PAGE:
Chick culling is the process of killing newly hatched chicks for which the industry has no use. It occurs in all industrialised egg production whether free range, organic, or battery cage—including that of the UK and US. Because male chickens do not lay eggs and only those on breeding programmes are required to fertilise eggs, they are considered redundant to the egg-laying industries and are usually killed shortly after being sexed, which occurs after they hatch. Many methods of culling do not involve anaesthetics and include cervical dislocation, asphyxiation by carbon dioxide and maceration using a high speed grinder. Asphyxiation is the primary method in the United Kingdom, while maceration is the primary method in the United States. By 2020, US producers expect to sex the eggs before they hatch, so male eggs can be culled.
Due to modern selective breeding, laying hen strains differ from meat production strains (broilers). In the United States, males are culled in egg production, since males "don’t lay eggs or grow large enough to become broilers".
Prior to the development of modern broiler meat breeds, most male chickens (cockerels) were slaughtered for meat, whereas females (pullets) would be kept for egg production. However, once[when?] the industry bred separate meat and egg-producing hybrids, there was no reason to keep males of the egg-producing hybrid. As a consequence, the males of egg-laying chickens are killed as soon as possible after hatching and sexing to reduce losses incurred by the breeder. Special techniques have been developed to accurately determine the sex of chicks at as young an age as possible.
As of 2018, worldwide around 7 billion day-old male chicks were culled per year in the egg industry.
Ducklings and Goslings are also culled in the production of foie gras. After hatching, the ducklings and goslings are sexed. Males put on more weight than females, so the females are killed, sometimes in an industrial macerator. Up to 40 million female ducks per year may be killed in this way. The remains of female ducklings are later used in cat food, fertilisers and in the pharmaceutical industry.
Several methods are used to cull chicks:
- Maceration; the chicks are placed into a large high-speed grinder.
- Cervical dislocation; the neck is broken.
- Electrocution; an electric current is passed through the chick's body until it is dead.
- Suffocation; the chicks are placed in plastic bags.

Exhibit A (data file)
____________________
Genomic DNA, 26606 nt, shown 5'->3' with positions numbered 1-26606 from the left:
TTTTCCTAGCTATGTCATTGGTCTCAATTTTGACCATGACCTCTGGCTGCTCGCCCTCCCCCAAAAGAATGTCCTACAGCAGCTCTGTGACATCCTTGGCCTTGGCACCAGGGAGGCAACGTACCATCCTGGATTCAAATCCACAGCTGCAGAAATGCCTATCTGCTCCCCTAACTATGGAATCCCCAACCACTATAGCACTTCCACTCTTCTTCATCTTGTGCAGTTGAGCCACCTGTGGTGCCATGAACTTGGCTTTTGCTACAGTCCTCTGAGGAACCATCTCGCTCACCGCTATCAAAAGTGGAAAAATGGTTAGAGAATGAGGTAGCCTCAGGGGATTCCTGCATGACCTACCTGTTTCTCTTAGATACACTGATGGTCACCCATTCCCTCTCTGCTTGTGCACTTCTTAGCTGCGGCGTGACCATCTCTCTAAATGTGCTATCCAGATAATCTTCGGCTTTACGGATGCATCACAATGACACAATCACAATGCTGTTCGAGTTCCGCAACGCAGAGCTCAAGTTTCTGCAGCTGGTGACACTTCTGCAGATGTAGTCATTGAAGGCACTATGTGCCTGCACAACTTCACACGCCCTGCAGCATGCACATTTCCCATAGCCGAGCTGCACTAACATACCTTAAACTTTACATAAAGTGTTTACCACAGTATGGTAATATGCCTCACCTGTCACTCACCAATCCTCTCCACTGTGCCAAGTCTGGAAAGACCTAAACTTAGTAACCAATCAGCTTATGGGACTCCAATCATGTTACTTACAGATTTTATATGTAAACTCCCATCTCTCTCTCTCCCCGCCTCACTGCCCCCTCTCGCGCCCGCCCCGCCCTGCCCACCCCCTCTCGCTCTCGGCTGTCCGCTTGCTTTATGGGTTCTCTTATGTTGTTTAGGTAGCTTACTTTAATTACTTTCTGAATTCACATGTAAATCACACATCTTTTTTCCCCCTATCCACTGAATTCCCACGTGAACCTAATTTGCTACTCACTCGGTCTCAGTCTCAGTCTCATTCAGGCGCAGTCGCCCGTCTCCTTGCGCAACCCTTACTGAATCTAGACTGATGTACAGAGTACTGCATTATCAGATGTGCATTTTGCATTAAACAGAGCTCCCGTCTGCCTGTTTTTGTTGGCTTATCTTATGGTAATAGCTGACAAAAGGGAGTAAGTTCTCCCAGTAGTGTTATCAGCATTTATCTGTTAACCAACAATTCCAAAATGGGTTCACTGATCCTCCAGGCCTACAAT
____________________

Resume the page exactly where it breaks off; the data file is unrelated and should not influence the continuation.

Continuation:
- Gases or gas mixtures; carbon dioxide is used to induce unconsciousness and then death.
US recommended methodsEdit
The American Veterinary Medical Association recommends cervical dislocation, maceration, and asphyxiation by carbon dioxide as the better options. The 2005-2006 American Veterinary Medical Association Executive Board proposed a policy change, which was recommended by the Animal Welfare Committee on disposal of unwanted chicks, poults, and pipped eggs. The policy states "Unwanted chicks, poults, and pipped eggs should be killed by an acceptable humane method, such as use of a commercially designed macerator that results in instantaneous death. Smothering unwanted chicks or poults in bags or containers is not acceptable. Pips, unwanted chicks, or poults should be killed prior to disposal. A pipped egg, or pip, is one where the chick or poult has not been successful in escaping the egg shell during the hatching process." "The United Egg Producers, .. says it wants to be cull-free by 2020"
Animal welfare advocates maintain that many of the current practices surrounding chicken slaughtering are unethical. Animal rights advocates maintain that it is unethical to unnecessarily exploit and kill other sentient beings for food production, including chicks.
In June 2019, in Germany, a court case was decided that the current way of culling chicks "violates the country's laws against killing animals without a justifiable reason."
Several technologies may obviate chick culling by determining the sex of a chick before hatching. These technologies rely on measuring eggs (through spectroscopy, chemical assays, or imaging); they can determine a chick's sex within 4-9 days of laying. Some methods require genetic engineering to make male eggs fluorescent. Such methods are attractive not only for ethical reasons but to reduce the costs of employing human cullers and of incubating male eggs. Timothy Kurt, a director from the United States Department of Agriculture, said, "Everyone wants the same thing, and the right piece of technology could solve this right now."
A Unilever spokesperson has been quoted as saying "We have also committed to providing funding and expertise for research and introduction of alternative methods such as in-ovo gender identification (sexing) of eggs. This new technology offers the potential to eliminate the hatching and culling of male chicks."
In September 2019, the Foundation for Food and Agriculture Research, a company that was founded by the United States congress in 2014 will award six contestants from ten countries, $ 6 million for working entries.
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